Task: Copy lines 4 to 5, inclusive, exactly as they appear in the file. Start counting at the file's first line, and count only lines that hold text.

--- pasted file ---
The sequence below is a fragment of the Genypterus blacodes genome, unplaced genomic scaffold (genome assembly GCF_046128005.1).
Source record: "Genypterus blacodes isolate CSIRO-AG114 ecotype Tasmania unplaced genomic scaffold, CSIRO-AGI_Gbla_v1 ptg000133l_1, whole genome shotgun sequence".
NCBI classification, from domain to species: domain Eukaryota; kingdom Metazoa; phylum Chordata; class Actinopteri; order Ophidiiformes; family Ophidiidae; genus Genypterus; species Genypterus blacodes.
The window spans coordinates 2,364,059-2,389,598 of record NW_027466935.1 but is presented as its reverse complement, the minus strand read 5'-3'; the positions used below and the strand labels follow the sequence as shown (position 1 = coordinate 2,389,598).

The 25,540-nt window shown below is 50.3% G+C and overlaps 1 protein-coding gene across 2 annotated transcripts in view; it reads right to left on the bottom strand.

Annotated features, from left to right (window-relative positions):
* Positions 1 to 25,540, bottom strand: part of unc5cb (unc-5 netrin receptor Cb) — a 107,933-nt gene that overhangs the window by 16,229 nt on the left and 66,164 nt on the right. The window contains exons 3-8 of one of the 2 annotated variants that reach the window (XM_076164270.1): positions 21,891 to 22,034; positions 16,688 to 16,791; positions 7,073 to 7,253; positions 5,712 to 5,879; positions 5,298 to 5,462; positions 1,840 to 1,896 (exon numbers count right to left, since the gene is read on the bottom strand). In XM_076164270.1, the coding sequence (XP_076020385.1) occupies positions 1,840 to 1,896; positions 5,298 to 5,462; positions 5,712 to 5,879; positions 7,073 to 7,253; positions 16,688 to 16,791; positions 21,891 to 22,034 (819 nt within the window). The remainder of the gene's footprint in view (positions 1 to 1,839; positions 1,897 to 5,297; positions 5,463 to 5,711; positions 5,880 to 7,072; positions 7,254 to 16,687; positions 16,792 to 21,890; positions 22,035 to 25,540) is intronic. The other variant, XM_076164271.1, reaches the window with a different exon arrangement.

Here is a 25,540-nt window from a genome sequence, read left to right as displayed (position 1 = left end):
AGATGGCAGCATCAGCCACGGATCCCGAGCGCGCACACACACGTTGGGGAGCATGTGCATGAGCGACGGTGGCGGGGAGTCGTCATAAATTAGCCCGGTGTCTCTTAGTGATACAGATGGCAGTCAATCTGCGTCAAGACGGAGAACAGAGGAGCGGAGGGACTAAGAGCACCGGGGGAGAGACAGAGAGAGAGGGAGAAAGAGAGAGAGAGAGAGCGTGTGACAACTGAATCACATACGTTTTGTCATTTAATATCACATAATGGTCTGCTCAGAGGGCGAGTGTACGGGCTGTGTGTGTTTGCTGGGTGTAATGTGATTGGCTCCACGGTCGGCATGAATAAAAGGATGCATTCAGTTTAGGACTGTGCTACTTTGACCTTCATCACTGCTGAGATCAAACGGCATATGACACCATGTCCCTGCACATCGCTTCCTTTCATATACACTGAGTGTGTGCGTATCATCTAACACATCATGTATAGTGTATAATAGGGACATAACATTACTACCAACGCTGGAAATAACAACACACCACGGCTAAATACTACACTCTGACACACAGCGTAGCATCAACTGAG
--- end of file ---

The window spans coordinates 2,364,059-2,389,598 of record NW_027466935.1 but is presented as its reverse complement, the minus strand read 5'-3'; the positions used below and the strand labels follow the sequence as shown (position 1 = coordinate 2,389,598).

The 25,540-nt window shown below is 50.3% G+C and overlaps 1 protein-coding gene across 2 annotated transcripts in view; it reads right to left on the bottom strand.